It’s Coco’s birthday. The woman who gave us the little black dress, the pop of faux pearls (lots of ’em), the iconic quilted handbag, and that I’d-know-it-anywhere jacket. Not to mention the famous perfume. Gabrielle “Coco” Chanel was born 128 years ago today, and her imprint on fashion remains strong, pervasive and very lucrative.
This week, though, Chanel’s making news in a different vein. A new biography just released — Sleeping With the Enemy by Hal Vaughn — claims that the German military intelligence officer she was involved with was a Nazi master spy who reported directly to the infamous Joseph Goebbels, that Coco herself was a genuine operative involved in a number of clandestine missions, that she had her own code name (Westminster), and that she was fully and completely a German collaborator—with all the perks thereof.
I’m no Chanel expert. But reviews of the book’s research are compelling (though it’s not all new news). It is not a pretty story. And as you’d expect, its publication caused significant heartburn for the House of Chanel, with the usual statement of rebuttal issued.
Throughout her life, Chanel was nothing if not a survivor. And her style legacy is extraordinary and undeniable. (I love the Chanel earrings I’ve bought at Paris flea markets….and I still covet one of those classic quilted bags.)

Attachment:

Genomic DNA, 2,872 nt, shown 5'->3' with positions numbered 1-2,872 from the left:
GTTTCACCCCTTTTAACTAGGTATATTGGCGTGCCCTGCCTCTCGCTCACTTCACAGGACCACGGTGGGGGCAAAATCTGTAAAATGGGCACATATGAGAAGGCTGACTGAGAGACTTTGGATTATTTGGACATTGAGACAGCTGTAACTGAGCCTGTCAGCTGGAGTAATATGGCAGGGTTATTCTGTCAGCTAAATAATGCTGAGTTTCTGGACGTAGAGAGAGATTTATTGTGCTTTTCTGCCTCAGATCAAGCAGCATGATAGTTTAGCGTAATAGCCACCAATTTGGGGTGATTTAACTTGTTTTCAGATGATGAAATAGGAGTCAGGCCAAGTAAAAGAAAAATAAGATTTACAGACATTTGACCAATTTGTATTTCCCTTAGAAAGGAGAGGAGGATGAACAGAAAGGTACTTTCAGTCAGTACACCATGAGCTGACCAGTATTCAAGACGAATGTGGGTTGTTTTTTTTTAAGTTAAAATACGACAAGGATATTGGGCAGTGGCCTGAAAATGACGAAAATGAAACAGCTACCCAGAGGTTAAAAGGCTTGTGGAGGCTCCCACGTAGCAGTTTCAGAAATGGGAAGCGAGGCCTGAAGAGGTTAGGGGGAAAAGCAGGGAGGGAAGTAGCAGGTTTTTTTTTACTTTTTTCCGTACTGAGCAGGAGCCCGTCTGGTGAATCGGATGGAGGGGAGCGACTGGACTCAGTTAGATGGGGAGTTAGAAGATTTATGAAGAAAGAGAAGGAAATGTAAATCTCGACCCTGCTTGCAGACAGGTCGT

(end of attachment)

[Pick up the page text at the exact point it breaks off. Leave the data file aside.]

She’s quoted as saying,
“I invented my life by taking for granted that everything I did not like would have an opposite, which I would like.”
I’m going to keep that in mind as I read this new book.
An interesting sidenote... Coco Chanel never really owned Chanel. As it’s been since 1924, the House of Chanel is privately held by the Wertheimer family. Pierre Wertheimer put up the cash 87 years ago that propelled Chanel No. 5 into a global brand. Pierre and his family, who were Jews, fled France in 1940 for the U.S. Though Chanel tried to regain the company after the Wertheimers’ departure, Pierre had already established an “Aryan” proxy. Today, his great-grandsons run the company and that makes Chanel one of the few luxury brands that remains privately owned. The Wertheimers’ story is every bit as fascinating as that of their company’s namesake. The Paris-based writer/journalist (and…full disclosure…a friend), Dana Thomas, wrote this terrific piece for the New York Times on the family. It’s a great read.